Didn't get to hear them, unfortunately, but don't the Yamaha Soavos look great? They include a full surround set, shown, plus the floorstanding Soavo-1 and monitor-sized Soavo-2, not shown. Pricing TBD. Yamaha also showed the RX-V2700 receiver ($1799) with 140 watts times seven, iPod dock (of course, $100), XM satellite radio (the antenna goes for about 20 bucks), and network jack for Internet radio or connection of a multi-zone Yamaha MusicCast system. Is there an all-Yamaha system in your future?
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Mark Fleischmann Posted: Sep 11, 2009 0 comments
Yamaha used a proprietary wireless connection for the yAired music system. Unlike, say, Bluetooth, it has no compression, no latency, and no delay. Look for the MLR-140 in mid October.
Mark Fleischmann Posted: Aug 03, 2009 1 comments
Price: $650 At A Glance: A/V receiver, five slim speakers, and powered sub • Slightly rolled-off treble, but pleasing sound • Good remote, lousy supplied cable

Home Theater Comfort Food

On my first trip to London, when I was much younger, my first meal was a mediocre steak in a fifth-rate restaurant full of reveling Australian soccer fans. It was one of the most disappointing meals I’ve ever had. While Britain doesn’t exactly lead the world in cuisine, you can eat well there if you know what you’re doing. The reason I got stuck with a leathery, tasteless, uninspiring piece of meat was that I was jet-lagged and desperately hungry, I didn’t know my way around, and I couldn’t find anything better. HTIBs can be like that. People who might be better served by a higher-quality component system settle for a less fulfilling one because they don’t know their way around the labyrinthine world of A/V receivers and speaker systems. Mixing and matching surround gear can be too steep a hill to climb.

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Mark Fleischmann Posted: Jan 06, 2011 Published: Jan 07, 2011 0 comments
The SS-AR1 floorstander ($27,000/pair) has appeared at various shows in the past and we've seen it before. But CES 2011 marked its real entry into popular consciousness as part of a Sony division that also includes ES receivers and projectors. Ray Kimber of Kimber cable and IsoMike recording fame and Chad Kassem of Acoustic Sounds lent their credibility to the proceedings. The speaker's blend of woods includes a cabinet of Hokkaido maple that's harvested only in November when it's at the peak of its powers. Drivers are designed by Sony and custom made by ScanSpeak. The piano black finish is done by a company that makes, um, pianos. Demos included a Nat King Cole tune in which the strings were vivid yet unhyped and the voice reproduced so well, it practically burnt a hole in our brain. We're convinced this is a very fine speaker indeed, and not at all surprised, having liked Sony's long-gone SS-series speakers from the 1990s.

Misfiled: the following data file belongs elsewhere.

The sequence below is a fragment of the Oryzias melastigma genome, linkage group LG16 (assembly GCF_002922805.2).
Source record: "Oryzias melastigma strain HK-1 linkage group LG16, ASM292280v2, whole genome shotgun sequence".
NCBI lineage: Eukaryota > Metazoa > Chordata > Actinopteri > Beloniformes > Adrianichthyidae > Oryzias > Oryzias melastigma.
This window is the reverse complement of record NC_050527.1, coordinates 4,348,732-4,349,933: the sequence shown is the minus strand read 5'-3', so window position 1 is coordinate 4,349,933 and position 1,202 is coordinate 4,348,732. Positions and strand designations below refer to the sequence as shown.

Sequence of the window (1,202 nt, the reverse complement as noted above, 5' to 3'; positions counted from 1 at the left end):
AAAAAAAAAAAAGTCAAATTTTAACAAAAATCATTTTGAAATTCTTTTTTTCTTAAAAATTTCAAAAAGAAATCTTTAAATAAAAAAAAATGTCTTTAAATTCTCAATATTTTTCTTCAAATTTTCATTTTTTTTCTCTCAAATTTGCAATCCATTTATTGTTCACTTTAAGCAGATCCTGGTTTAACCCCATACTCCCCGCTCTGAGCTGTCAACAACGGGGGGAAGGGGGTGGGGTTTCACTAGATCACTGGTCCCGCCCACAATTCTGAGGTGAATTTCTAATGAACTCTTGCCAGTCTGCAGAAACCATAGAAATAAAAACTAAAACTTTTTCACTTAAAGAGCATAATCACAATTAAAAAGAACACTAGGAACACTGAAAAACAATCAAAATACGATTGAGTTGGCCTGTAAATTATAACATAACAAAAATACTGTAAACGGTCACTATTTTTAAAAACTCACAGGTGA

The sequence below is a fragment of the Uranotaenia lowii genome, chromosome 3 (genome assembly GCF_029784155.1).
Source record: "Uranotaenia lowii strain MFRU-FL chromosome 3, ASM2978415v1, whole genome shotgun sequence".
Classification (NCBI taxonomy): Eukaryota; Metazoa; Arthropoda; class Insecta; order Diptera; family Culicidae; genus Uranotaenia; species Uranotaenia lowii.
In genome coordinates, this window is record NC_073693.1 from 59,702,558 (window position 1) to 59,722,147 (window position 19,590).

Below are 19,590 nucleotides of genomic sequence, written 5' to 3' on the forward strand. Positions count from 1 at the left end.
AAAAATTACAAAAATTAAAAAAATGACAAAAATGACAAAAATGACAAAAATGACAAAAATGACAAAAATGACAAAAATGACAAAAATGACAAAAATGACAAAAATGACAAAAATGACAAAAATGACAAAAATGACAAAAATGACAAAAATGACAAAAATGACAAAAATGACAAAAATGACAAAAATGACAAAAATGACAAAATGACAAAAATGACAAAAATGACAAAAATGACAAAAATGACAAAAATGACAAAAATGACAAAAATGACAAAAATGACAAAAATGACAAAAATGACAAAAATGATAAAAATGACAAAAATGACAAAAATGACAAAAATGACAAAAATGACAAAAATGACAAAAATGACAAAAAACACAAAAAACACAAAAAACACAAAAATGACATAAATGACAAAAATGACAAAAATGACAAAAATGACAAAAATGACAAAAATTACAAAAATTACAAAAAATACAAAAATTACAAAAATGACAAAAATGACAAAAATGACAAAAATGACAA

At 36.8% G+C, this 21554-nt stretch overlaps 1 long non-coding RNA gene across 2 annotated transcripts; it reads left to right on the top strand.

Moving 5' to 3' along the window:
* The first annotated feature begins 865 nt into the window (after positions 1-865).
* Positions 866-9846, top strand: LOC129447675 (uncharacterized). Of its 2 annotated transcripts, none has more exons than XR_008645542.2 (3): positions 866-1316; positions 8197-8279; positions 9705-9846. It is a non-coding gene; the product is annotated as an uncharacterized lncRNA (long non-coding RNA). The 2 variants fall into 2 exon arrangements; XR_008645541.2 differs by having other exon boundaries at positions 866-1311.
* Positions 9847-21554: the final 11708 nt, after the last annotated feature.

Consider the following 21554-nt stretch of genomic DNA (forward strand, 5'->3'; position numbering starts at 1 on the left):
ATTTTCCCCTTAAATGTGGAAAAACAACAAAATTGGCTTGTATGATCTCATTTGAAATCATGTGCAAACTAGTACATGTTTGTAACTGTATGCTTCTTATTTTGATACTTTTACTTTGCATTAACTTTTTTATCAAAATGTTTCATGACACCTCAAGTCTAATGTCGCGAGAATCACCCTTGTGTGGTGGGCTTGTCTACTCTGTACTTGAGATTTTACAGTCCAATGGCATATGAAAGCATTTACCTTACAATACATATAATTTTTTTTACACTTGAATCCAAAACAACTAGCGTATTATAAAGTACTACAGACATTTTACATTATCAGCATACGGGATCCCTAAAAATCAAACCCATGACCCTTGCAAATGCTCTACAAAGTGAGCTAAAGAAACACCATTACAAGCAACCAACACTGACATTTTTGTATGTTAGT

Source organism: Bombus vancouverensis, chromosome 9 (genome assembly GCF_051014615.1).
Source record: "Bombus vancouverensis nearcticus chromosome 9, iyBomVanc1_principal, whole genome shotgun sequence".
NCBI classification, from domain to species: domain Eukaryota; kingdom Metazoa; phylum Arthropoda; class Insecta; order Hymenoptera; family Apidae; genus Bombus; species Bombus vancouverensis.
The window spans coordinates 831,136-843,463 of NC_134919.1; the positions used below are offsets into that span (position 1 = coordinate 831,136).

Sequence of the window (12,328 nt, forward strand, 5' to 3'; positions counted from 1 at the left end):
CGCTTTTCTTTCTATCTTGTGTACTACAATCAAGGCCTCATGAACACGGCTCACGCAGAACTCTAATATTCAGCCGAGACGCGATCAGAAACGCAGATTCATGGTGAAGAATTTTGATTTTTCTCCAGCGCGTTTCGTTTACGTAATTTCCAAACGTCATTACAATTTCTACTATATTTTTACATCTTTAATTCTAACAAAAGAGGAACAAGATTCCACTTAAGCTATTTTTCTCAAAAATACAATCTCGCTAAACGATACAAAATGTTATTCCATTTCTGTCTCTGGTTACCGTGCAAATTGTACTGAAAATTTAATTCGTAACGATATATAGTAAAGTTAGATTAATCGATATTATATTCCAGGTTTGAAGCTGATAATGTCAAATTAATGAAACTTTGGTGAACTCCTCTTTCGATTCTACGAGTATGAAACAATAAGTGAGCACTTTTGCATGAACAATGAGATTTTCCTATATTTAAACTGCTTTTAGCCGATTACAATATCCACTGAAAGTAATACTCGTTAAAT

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Mark Fleischmann Posted: Jan 09, 2014 0 comments
Canada's Totem Acoustic has been making great speakers for the high-end market for quite some time, and by high-end standards, they're not all that expensive. But Totem reaches into the most affordable territory yet with the Kin monitor. It has a four-inch honeycomb paper woofer, 0.75-inch silk dome tweeter, and (despite its modest size) dual terminals for biamping or biwiring. The Kin ships in May for $499/pair, and can be bought in odd-numbered lots for surround use. There will also be a Kin sub ($699).